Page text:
The journey from atheism to theism is different for each person who makes it. My journey began with science, then made a turn onto the path of ethics and morality. Webster’s Dictionary defines ethics as “the discipline dealing with what is good and bad and with moral duty and obligation.” Webster’s defines morality as “a moral discourse, statement, or lesson, a doctrine or system of moral conduct.” Webster’s Learner’s Dictionary defines morality as “beliefs about what is right behavior and what is wrong behavior, the degree to which something is right and good, the moral goodness or badness of something.”
As an atheist I would have argued that I was an ethical person. For example, I believed strongly in journalistic ethics and in ethical behavior as it impacted news coverage and the First Amendment. But what was the source of my ethics and ethical behavior? Did that source of ethics affect my personal life? No. I bent personal ethics to suit my selfish interests. What was the source of that behavior? same source? different source? no source?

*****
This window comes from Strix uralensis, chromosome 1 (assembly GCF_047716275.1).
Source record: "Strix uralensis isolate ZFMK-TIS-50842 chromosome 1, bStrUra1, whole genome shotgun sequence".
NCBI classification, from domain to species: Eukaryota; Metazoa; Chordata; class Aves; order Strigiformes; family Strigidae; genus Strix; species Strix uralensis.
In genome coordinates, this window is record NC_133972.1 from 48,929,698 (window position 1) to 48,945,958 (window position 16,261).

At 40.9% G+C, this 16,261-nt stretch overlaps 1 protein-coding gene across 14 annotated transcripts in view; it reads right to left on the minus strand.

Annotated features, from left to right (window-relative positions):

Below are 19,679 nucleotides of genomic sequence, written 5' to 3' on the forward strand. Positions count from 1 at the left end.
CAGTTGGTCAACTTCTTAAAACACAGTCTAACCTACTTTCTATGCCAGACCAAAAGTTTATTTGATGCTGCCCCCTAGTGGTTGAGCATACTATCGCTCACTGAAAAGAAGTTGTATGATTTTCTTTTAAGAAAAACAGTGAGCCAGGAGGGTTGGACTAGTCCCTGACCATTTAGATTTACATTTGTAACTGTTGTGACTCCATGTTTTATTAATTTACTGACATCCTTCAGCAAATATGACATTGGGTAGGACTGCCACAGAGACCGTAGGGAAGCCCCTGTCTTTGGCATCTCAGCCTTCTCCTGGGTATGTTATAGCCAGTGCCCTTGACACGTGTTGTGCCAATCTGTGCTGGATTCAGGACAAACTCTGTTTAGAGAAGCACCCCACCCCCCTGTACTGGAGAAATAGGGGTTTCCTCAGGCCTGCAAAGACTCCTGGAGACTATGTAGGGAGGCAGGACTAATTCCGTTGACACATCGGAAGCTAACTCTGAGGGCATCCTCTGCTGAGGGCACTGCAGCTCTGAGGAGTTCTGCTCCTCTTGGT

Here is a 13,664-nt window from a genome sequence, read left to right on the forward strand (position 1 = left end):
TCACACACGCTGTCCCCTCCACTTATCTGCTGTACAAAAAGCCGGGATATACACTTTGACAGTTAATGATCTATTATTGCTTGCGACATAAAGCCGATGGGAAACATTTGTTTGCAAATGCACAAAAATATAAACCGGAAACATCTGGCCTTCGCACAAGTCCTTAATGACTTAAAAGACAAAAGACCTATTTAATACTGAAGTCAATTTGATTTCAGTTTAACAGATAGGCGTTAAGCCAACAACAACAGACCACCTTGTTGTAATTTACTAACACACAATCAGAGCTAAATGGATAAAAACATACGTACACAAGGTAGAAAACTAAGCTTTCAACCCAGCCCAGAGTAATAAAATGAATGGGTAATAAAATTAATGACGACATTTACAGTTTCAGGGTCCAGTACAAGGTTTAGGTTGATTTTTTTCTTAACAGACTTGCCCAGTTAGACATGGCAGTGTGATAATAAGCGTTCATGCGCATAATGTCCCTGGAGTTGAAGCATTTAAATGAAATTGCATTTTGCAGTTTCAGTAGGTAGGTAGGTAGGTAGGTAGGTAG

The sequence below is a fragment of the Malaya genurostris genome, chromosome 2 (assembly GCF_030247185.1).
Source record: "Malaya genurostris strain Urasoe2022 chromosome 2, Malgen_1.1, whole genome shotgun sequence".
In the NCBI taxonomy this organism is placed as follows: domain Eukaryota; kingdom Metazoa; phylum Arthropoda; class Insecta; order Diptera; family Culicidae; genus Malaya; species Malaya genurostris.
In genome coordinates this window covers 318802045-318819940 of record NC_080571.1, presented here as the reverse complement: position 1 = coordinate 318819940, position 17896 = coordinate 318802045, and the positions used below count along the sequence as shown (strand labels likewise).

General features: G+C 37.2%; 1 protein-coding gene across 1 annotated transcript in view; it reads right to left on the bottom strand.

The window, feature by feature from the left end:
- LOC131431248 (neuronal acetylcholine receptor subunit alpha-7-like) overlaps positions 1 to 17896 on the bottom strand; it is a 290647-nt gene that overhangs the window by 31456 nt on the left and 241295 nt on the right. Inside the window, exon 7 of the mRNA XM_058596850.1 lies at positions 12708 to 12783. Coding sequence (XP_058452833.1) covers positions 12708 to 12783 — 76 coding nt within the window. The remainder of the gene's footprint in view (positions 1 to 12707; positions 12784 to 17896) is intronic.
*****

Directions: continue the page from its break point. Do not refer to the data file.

Was it ethical to lie, cheat, steal, murder? Maybe, I thought, depending on the “situation.” Situation ethics became a mantra for me as an atheist. It fit my belief system well and allowed me to do whatever I wanted to do, without a sense of guilt. I didn’t believe in an absolute moral law or a moral law “giver,” so there was no penalty unless someone imposed their morality on me through some system of penalties that were too big for me to overcome (e.g. traffic laws, state and federal laws).
Having been an atheist and knowing many atheists through the years, I recognize that all atheists are not alike – even as all theists are not alike. I’ve known atheists who were more ethical in their thinking and behavior than I was and some who were less ethical. The issue is not quantity, but quality. What is the quality or source of one’s morality? Is it objective or subjective? situational? relational? revelational? Is there a “right” and “wrong” in every situation in life? any situation? If so, is it an absolute? a law that must be followed? If so, who says? or can it be different from one person to another, one couple to another, one family to another, one tribe to another, one nation to another? Can we differ in our definition of what is moral and immoral? right and wrong? Is what is right for you necessarily right for me? Should I have to bow to your ethical will? or am I free to determine my own moral course and follow that path to its eventual end?